Digitization. IoT. Big Data. There are plenty of technical buzzwords being thrown around in the world of manufacturing, and it can easily be overwhelming for manufacturers who might not have a background in technology. Innovation happens at lightning speed, and keeping up with the times is difficult. We’re here to clear the waters with this brief glossary for non-technical manufacturers.
Industry 4.0 can be thought of as the 4th revolution in the manufacturing industry. First, there was the invention of the steam engine — which garnered in the industrial revolution. Just under 100 years later, the assembly line and the adoption of electric-powered manufacturing tools increased manufacturing speed exponentially.
Another 70 years after that, computers found their place in the industry, giving manufacturing robots a new level of efficiency. Just under 50 years later, Industry 4.0 is bringing to the table a completely new level of analysis and efficiency to manufacturing. Through improving data collection and aggregation to maximize efficiency while also creating a seemingly autonomous factory, Industry 4.0 is completely changing the way manufacturing is done. Almost everybody wants a piece of this technology, but even with all the technological advances, the goals still remain the same (reduce waste, increase output), technology just makes it easier to achieve those goals and remain competitive.
Advanced Manufacturing — The process of leveraging the most advanced technology available at the current time in order to maximize the output and/or product quality of a manufacturing facility.
Artificial Intelligence (AI) — A technology that gives computers the ability to learn based on data, previous experiences, and their environment in order to make decisions in order maximize results.
Big Data — Large compilations of data that can be analyzed in order to reveal patterns, trends, and associations. Big data is especially used in order to detect bottlenecks in productivity, predict outcomes, and find patterns that otherwise wouldn’t be noticeable through informal analysis.
Cloud Computing — A secure data center managed outside of your company, much like the bank you use, with the resources to scale and store billions of data points.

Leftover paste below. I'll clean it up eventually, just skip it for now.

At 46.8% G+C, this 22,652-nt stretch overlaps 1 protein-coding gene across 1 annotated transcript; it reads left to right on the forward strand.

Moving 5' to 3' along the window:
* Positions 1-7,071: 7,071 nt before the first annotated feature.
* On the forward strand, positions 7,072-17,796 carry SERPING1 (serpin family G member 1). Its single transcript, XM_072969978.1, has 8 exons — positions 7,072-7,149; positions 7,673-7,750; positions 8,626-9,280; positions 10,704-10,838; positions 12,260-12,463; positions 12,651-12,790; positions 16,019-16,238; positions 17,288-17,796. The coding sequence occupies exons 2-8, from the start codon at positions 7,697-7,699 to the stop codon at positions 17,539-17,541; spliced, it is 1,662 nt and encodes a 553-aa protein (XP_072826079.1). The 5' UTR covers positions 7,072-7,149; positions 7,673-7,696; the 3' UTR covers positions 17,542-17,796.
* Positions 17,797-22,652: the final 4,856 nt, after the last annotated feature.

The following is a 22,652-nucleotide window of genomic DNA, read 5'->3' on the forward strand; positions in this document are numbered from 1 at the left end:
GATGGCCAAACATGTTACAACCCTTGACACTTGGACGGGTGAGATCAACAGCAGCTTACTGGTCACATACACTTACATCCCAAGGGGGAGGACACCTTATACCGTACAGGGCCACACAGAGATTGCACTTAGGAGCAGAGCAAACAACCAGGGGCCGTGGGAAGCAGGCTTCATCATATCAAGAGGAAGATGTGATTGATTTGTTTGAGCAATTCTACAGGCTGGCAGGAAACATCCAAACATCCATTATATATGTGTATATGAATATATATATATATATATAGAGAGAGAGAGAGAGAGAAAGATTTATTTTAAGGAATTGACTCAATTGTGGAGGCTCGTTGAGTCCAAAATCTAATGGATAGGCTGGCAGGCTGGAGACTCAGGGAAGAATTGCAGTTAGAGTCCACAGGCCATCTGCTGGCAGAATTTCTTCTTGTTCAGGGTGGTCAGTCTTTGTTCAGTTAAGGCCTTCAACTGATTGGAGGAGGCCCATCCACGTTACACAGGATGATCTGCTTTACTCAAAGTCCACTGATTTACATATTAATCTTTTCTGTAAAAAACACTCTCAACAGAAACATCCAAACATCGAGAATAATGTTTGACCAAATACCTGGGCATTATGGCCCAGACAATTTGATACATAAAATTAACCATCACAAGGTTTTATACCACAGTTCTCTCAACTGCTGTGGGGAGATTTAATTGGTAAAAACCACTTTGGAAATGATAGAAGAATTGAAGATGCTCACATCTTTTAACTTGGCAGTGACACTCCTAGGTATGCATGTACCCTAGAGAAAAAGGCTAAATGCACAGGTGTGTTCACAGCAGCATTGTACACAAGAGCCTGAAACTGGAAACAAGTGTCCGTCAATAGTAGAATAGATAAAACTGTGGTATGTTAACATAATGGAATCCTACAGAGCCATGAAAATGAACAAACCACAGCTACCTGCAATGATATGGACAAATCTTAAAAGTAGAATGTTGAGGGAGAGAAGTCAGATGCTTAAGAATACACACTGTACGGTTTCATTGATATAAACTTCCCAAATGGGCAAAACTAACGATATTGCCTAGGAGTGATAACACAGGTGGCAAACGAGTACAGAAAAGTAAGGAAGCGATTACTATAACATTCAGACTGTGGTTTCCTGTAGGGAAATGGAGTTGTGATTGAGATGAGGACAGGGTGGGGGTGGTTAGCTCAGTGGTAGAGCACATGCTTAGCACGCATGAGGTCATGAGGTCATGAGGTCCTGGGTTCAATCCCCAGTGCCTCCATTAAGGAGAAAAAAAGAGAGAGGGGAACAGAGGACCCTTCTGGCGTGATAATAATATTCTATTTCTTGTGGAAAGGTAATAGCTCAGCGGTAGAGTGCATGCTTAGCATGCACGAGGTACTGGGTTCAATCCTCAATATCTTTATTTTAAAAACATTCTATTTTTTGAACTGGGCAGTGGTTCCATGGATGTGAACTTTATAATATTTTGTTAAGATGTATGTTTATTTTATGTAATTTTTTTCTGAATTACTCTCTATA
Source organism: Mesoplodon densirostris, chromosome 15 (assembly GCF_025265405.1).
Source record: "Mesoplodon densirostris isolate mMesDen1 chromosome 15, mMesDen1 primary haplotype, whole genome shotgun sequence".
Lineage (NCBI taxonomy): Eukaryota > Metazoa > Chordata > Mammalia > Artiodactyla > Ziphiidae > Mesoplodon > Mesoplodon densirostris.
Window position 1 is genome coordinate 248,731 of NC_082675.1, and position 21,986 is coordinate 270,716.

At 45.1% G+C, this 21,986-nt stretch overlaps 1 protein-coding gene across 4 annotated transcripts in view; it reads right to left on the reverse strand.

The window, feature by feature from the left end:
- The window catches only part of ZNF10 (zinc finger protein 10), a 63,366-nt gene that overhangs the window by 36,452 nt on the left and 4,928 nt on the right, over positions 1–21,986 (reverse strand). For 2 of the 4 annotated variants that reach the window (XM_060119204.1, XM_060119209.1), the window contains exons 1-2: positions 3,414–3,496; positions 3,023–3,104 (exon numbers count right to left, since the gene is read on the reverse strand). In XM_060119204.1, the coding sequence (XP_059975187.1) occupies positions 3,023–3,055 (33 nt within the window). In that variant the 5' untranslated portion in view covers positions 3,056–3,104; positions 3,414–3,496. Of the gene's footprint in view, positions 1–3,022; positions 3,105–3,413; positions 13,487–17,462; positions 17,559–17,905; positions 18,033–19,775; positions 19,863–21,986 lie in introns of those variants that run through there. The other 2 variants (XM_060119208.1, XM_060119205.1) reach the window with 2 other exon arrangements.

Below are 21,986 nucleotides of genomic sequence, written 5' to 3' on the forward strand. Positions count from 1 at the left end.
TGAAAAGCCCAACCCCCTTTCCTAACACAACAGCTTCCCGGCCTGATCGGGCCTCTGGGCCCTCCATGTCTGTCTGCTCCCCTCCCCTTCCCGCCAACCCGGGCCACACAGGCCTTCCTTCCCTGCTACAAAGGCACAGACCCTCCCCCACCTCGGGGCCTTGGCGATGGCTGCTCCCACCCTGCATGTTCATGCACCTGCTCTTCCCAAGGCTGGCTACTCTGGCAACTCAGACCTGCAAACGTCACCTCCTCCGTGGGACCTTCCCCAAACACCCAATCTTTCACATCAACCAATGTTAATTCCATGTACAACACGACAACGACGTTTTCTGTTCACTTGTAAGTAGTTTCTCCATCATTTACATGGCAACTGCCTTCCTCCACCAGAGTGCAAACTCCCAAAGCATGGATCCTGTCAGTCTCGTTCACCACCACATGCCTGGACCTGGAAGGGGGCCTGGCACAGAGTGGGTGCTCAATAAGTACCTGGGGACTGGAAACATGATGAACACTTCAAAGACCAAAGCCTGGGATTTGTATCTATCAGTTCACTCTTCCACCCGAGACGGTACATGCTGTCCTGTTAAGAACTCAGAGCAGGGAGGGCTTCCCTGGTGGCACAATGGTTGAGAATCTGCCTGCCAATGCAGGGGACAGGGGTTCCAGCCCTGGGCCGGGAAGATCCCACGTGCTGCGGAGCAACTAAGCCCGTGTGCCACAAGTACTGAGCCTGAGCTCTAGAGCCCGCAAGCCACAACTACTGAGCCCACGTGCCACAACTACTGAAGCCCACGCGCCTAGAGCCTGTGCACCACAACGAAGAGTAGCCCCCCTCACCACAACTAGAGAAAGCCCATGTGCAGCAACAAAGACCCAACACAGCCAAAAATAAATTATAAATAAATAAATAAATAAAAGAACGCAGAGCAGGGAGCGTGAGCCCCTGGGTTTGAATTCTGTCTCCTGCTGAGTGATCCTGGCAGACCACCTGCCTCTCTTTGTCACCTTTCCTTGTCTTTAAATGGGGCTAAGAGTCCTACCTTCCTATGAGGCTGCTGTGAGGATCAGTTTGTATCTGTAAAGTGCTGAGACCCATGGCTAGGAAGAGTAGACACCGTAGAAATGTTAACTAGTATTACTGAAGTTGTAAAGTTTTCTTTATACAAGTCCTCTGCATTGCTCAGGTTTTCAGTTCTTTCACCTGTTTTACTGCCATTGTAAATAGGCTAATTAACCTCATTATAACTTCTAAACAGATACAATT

Cyber-Physical Production Systems (CPPSs)— An unnecessarily complicated term for the concept of when machines are connected in a process or line and one machine's actions can influence another.
Digital Native —A person who was born into the world of digital technology. They typically have a high level of intuition and understanding of using technology and the Internet.
Digitization —The process of moving information onto a format that can be understood by a computer in order for that data to be used in computational calculations.
Human-Machine Interface (HMI) —A user-interface consisting of hardware and software that lets a person send request/commands to a machine. Typically HMI’s are meant to make it as easy as possible for a person to control a machine with little difficulty. A great example here would be a smartphone. With a smartphone, a user would perform various actions in order to navigate to the phone-call application and place a call.
Industry 4.0 —The current trend in the manufacturing industry that uses a combination of IoT, big data, and cloud computing in order to develop factories that can make decisions based on large amounts of data. A couple benefits that Industry 4.0 offers is the ability to detect bottlenecks and deficiencies using big data, high-level customization, and automation of production.
Internet of Things (IoT) —The concept of connecting otherwise separate machines or data sources so that people can take better decisions and actions faster. This large number of data-gathering devices is the backbone of Industry 4.0 that allows people to make decisions in alignment with varying productivity goals.
Interoperability/Machine 2 Machine (M2M) —The ability of machines to communicate together and make decisions using information without the need of human intervention.
SaaS (Software as a Service) —The process in which software is centrally hosted by a vendor and licensed to users on a subscription basis.
Smart Factory —A smart factory is a learning factory, where people leverage data and technology constantly. Essentially, it’s implementation of Industry 4.0 technology.
It may help to provide a practical example for using some of these terms. I’ll use my company as an example, Oden Technologies. We provide a cloud platform that can help people develop a smart factory. We provide IoT devices for all sorts of machines for data collection while providing real-time data visualization and actionable insights for manufacturers to make things better.
Our service also comes with unlimited user accesses that provide their customers an option to share access to the platform data with anyone they want to. Overall, Oden requires minimal work and provides a straightforward and simple integration solution for manufacturers being pressured to digitize their entire factory!
What is the biggest production constraint in your operations? Where can you leverage data and Industry 4.0 technology to fix these issues? If you look at many manufacturing companies thriving today being built today, you may find plenty. Can you make data one of your competitive advantages?